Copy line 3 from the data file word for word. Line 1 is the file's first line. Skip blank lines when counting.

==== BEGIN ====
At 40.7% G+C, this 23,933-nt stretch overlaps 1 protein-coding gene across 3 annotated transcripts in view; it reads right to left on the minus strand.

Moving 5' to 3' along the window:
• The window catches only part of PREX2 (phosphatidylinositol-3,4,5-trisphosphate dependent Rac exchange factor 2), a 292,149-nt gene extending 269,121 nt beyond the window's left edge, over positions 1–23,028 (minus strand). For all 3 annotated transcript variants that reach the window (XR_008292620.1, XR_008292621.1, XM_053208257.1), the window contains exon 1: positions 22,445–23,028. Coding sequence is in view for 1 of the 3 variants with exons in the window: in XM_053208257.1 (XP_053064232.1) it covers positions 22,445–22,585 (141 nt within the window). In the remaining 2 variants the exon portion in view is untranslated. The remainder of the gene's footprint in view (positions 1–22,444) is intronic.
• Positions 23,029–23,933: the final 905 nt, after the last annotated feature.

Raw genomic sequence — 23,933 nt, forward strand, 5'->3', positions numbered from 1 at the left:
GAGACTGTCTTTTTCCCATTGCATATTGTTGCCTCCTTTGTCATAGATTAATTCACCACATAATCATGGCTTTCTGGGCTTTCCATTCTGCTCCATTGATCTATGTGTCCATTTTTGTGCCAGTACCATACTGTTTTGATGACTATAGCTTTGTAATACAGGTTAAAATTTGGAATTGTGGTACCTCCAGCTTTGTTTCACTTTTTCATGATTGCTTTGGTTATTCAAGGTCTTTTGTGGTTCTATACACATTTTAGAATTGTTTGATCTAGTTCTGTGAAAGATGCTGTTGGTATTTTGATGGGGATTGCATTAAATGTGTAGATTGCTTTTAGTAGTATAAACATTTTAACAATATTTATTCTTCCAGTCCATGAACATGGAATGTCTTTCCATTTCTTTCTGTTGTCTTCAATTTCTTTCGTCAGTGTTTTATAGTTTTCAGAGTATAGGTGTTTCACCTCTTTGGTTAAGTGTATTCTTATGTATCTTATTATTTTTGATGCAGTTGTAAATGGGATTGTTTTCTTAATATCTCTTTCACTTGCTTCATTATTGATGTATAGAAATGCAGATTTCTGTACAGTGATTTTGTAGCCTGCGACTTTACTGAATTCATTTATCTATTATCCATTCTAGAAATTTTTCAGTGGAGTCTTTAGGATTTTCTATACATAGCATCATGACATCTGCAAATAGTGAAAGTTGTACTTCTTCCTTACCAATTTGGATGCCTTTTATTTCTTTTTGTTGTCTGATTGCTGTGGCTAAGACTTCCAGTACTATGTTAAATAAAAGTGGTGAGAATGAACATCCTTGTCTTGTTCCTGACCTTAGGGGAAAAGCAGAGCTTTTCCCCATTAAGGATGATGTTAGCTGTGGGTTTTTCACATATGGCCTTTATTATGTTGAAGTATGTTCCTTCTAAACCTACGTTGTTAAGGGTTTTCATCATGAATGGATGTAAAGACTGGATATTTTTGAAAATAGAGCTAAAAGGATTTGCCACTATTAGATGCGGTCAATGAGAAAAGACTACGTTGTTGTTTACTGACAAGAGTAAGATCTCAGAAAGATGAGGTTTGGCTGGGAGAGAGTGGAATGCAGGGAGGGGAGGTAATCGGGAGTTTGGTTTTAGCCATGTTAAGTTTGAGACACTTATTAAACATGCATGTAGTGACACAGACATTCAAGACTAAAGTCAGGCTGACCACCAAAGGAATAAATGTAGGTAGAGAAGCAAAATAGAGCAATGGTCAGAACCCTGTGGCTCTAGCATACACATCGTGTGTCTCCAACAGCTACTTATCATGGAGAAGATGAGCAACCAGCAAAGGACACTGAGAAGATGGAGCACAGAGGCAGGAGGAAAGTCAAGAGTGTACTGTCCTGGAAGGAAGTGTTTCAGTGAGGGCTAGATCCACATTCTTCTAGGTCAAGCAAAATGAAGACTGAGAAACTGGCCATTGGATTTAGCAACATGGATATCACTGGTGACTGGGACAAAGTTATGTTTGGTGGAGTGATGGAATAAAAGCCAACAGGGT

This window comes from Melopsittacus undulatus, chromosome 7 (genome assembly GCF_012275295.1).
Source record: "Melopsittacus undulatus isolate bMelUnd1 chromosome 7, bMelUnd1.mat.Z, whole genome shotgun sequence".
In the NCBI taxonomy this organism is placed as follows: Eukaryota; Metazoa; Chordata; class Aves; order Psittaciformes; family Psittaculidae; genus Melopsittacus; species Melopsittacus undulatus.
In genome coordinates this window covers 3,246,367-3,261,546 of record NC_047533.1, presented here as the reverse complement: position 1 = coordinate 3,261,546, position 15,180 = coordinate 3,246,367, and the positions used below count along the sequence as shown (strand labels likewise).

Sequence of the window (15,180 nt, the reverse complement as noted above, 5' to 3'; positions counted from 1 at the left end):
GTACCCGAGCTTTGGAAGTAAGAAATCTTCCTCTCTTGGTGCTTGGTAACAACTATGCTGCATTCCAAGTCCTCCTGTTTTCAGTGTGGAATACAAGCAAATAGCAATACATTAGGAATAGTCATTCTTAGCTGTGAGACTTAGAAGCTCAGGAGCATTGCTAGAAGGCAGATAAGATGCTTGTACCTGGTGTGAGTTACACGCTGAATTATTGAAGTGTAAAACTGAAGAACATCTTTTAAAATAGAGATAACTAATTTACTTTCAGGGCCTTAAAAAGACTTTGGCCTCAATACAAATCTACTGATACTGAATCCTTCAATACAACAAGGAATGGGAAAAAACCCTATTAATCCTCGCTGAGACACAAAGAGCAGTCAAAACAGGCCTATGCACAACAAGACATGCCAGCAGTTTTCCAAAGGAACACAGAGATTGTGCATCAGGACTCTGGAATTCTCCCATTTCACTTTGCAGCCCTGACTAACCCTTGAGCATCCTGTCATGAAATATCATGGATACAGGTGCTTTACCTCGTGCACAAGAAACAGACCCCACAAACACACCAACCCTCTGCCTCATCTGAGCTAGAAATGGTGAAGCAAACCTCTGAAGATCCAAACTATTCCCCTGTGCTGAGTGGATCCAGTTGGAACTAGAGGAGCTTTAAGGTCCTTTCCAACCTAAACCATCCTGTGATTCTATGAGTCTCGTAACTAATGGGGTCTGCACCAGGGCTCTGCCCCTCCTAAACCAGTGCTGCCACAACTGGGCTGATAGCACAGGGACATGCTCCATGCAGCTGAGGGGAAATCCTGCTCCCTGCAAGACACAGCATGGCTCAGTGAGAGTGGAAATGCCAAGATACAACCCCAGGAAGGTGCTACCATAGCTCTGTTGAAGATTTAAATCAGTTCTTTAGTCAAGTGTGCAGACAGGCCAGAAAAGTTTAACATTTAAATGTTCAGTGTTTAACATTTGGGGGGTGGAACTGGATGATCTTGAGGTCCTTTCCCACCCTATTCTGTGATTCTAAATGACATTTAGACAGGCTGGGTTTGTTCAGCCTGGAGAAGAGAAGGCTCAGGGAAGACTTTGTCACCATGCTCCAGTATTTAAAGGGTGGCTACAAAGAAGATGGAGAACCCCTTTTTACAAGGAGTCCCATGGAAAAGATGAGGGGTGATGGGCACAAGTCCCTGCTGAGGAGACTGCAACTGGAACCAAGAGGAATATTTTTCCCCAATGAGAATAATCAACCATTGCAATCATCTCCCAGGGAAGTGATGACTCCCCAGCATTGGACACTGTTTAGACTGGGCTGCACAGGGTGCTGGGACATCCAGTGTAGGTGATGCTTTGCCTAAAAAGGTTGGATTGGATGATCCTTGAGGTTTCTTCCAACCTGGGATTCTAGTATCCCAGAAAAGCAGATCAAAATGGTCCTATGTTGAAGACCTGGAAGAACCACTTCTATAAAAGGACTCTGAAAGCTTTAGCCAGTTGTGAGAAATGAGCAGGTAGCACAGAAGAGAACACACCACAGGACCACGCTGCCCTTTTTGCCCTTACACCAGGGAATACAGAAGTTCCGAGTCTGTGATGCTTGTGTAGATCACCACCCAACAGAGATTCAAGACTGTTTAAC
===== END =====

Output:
• The window catches only part of PREX2 (phosphatidylinositol-3,4,5-trisphosphate dependent Rac exchange factor 2), a 292,149-nt gene extending 269,121 nt beyond the window's left edge, over positions 1–23,028 (minus strand). For all 3 annotated transcript variants that reach the window (XR_008292620.1, XR_008292621.1, XM_053208257.1), the window contains exon 1: positions 22,445–23,028. Coding sequence is in view for 1 of the 3 variants with exons in the window: in XM_053208257.1 (XP_053064232.1) it covers positions 22,445–22,585 (141 nt within the window). In the remaining 2 variants the exon portion in view is untranslated. The remainder of the gene's footprint in view (positions 1–22,444) is intronic.